The next day I woke up after a good sleep and talked with Yolanda and family, and did a bit of house cleaning to help out. I packed my things, thinking that we were going to drive to Puebla that day (they were going to Mexico City to pick up a friend from New York). Margarito was madly trying to finish doing the body work on 2 trucks that had been shipped him from the US. Speaking of the capitalist way, that is how things work – the lowest price wins, even if you have to ship the things to be fixed 3000 miles or more. Their niece was having a birthday and the other families decided to go to La Ceiba, a small town in the tropical area of Xicotepec, in the coffee growing area of Hidalgo near Veracruz. The drive there was frightening (to me), as I am still recovering from a very serious car accident of a year ago. Margarito likes to drive fast, and a mile from our destination his truck started running off the road, and he swerved mightily in the direction of an oncoming car to recover. I reacted fast, my adrenaline soaring and said that I wanted to get out of the car, that I didn’t want to die in Mexico. He said no one was going to die, but I had my doubts.
The arroyo, or river where we were headed, is one of the few clean rivers in the area, according to Ricardo. It was a 2 hour drive from Zacatlan – a scary thought that in an area so clean, that was the closest clean river. Unfortunately, more than a few people were soaping up and bathing in the river, while others drove their trucks across. The appearance of green algae on the sides of the river belied the beginning of nitrification, which may have been initiated by run-off from fertilizer (or assiduous bathers). It was amazing to see the change in vegetation from Zacatlan, at 7500 feet, to the lower tropical zone of La Ceiba, closer to Veracruz and lower in elevation. It’s hot and muggy here, and the landscape is riddled with banana, mandarine, coconut, mango, and chirimoya (guayaba) trees as well as coffee plants in great abundance littering the steep hillsides. I marvelled at the muggy air and was chafing at the bit to explore but out of politeness stayed for hours with the family, floating in the cool waters of the river. Finally I started getting cold and got out. There was an assortment of food, including frijoles, rice, tortillas, tinga (shredded chicken, usually white meat), and a very delicious looking cake.
I was hoping to hear Las Mananitas sung to the little girl, but missed it. After waiting for what seemed like hours, I politely asked if it was okay to go for a walk. Permission granted, I hiked up the river (huge boulder strewn fields) to a soccer field, which I crossed to catcalls from players. I felt particularly tired of standing out, and called out “Que?” (what), and then walked quickly across. The village, which looked to be made up of about 50 families, is situated along the river. I walked a stony path, seeing people at work outside their tin-roofed shacks, some with goats or sheep, others with chickens. I crossed a small stream of very clean water, coming straight from the mountains, and saw a couple filling containers with water. Further on I saw 2 men and a woman sitting outside on a step, and explained to them that I was exploring for a few minutes as a tourist (paseando, which means more than looking – more like conocer, getting to know a place). I figured they problably thought I was a missionary ;> I noticed a 7th day adventist church and marvelled at the trajectory of missionaries – they seem to end up in the most remote places. I pity the indigenous people that have to contend with them. I thought back to Chignahuapan, where I encountered mormon missionaries in one of the most catholic parts of Mexico I have yet encountered.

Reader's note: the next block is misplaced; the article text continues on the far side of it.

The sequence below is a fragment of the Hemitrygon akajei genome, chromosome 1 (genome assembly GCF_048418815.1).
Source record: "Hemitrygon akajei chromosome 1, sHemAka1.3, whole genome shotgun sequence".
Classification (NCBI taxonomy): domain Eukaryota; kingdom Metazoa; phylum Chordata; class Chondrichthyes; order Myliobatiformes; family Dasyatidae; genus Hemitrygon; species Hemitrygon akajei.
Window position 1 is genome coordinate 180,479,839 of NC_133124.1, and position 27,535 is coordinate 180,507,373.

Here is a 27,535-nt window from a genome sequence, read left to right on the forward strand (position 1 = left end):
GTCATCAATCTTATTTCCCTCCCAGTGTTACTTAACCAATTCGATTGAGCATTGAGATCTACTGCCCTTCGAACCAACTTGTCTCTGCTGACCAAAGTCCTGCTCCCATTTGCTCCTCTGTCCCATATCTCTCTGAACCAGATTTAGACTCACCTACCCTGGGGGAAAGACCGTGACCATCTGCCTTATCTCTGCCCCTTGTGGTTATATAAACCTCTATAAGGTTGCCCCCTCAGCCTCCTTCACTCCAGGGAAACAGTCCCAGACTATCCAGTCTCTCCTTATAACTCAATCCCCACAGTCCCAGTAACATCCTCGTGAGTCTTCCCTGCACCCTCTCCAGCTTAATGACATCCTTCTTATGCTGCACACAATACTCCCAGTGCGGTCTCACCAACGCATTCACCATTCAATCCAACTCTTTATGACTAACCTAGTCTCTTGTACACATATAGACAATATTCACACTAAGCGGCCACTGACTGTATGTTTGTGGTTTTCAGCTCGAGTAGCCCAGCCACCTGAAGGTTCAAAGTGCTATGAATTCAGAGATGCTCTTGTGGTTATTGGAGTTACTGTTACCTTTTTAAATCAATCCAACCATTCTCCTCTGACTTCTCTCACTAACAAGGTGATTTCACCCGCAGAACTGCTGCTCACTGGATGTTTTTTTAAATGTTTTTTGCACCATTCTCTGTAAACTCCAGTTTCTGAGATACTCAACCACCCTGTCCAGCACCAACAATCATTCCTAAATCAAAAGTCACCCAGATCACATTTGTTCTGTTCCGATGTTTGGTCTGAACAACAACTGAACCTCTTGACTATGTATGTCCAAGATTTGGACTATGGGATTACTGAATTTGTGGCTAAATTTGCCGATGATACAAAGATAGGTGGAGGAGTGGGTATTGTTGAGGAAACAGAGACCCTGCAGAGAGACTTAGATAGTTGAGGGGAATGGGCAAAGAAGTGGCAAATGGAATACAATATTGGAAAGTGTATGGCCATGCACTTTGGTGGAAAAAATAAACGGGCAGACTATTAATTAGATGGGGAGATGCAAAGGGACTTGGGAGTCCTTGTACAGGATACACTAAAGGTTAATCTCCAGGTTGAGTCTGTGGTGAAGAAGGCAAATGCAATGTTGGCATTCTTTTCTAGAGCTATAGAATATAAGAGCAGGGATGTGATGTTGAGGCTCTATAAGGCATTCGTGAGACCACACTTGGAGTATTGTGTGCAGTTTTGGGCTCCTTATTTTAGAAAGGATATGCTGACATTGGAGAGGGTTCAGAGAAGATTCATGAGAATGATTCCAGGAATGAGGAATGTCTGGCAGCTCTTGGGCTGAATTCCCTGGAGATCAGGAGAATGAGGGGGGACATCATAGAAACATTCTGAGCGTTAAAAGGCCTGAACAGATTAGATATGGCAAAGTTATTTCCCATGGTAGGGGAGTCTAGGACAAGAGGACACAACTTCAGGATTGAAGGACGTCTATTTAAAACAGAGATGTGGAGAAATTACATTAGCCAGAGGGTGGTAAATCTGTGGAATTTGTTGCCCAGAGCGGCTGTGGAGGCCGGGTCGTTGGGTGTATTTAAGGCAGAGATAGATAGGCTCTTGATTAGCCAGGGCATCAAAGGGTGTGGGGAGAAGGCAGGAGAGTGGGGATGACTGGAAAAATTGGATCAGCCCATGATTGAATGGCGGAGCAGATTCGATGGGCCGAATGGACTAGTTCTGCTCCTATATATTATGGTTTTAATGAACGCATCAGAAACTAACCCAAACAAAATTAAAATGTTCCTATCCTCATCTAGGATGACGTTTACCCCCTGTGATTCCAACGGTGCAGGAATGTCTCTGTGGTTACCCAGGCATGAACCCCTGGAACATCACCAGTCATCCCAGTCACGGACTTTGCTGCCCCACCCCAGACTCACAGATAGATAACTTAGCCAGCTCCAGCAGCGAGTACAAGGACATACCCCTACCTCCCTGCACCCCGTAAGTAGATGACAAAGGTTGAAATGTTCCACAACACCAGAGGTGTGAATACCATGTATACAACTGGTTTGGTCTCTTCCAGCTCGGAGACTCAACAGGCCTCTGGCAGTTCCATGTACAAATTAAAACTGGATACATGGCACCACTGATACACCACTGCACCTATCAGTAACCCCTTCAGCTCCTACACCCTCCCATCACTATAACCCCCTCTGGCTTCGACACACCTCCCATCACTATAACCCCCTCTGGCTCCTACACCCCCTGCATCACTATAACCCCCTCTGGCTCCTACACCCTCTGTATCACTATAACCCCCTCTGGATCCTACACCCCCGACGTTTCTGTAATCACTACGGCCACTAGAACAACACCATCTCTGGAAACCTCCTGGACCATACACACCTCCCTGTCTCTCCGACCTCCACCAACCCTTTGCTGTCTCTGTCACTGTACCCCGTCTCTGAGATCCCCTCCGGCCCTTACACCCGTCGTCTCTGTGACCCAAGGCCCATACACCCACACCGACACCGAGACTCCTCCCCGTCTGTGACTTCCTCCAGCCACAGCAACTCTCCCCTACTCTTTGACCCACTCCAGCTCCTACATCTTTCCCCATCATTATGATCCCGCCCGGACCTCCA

I continued and finally decided to turn back, as I didn’t want anyone to worry about me. I passed the 3 people sitting outside their door and they called out to me. We started talking, I telling them about my trip, them joking about drinking beer because they won the soccer game. I said that they drink whether they win or lose, and they laughed and nodded. They said they work in the coffee fields, maintaining the plants and harvesting the berries when ripe. They were such kind and lovely people, and told me that if I ever wanted to come back, I was welcome to stay with them. I didn’t want to leave, and at the end of our conversation, they offered me 3 very ripe platanos machos (the kind that you fry). They must have weighed 2 pounds, and I hauled them back to the family, happy to have had such a lovely encounter.
I also discovered a limestone lined pool of sorts, that looked like it had been made for tourists but not finished. There was a swing made out of a large piece of bamboo, which I swang on with pleasure. Finally the family was ready to leave, and we packed up our belongings. Unfortunately, a few trucks weren’t able to get back up the bank on the other side of the river (as in life, people cross, not thinking about the trip back). After many attempts, Margarito and his brother in law made it back up the bank. It was dusk to dark at the point, and I had asked to go home with Ricardo, as I was still very afraid about the near accident earlier that day. We were about to leave when a man asked Margarito to tow his truck up the hill with a rope, as he hadn’t been able to successfully cross the river. He, as all Mexicans seem to be, was very kind, and obliged. As he attempted what seemed like a very dangerous thing (he tied the truck to his toe and gunned the engine with all his might, tires spinning and apparently not making any headway), I looked across the fence and saw fire flies, which I love (muciernagas). It brought back memories my mom and Bob’s renting of a villa in the hills above the Italian riviera, and my discovery of fire flies there as well. I plugged my ears to drown out the excessive tire spinning and engine racing, and drifted into a world like Pan’s Labrynth, magical and surreal.
Finally, we were ready and embarked on the long journey home. There was a truck that was going 5 miles an hour on a 1 lane road, so it took an hour longer than normal to get home. Such is life here. I saw people riding their bikes or walking on the very busy road, some carrying bananas, others parcels. I marvelled at the small shacks along the road, some located on hillsides, others tucked into glens. I enjoyed the ride home, talking with Ricardo’s son about physics, Einstein, Tesla, astronomy. It was a challenge trying to explain my ideas in Spanish, but we were able to communicate.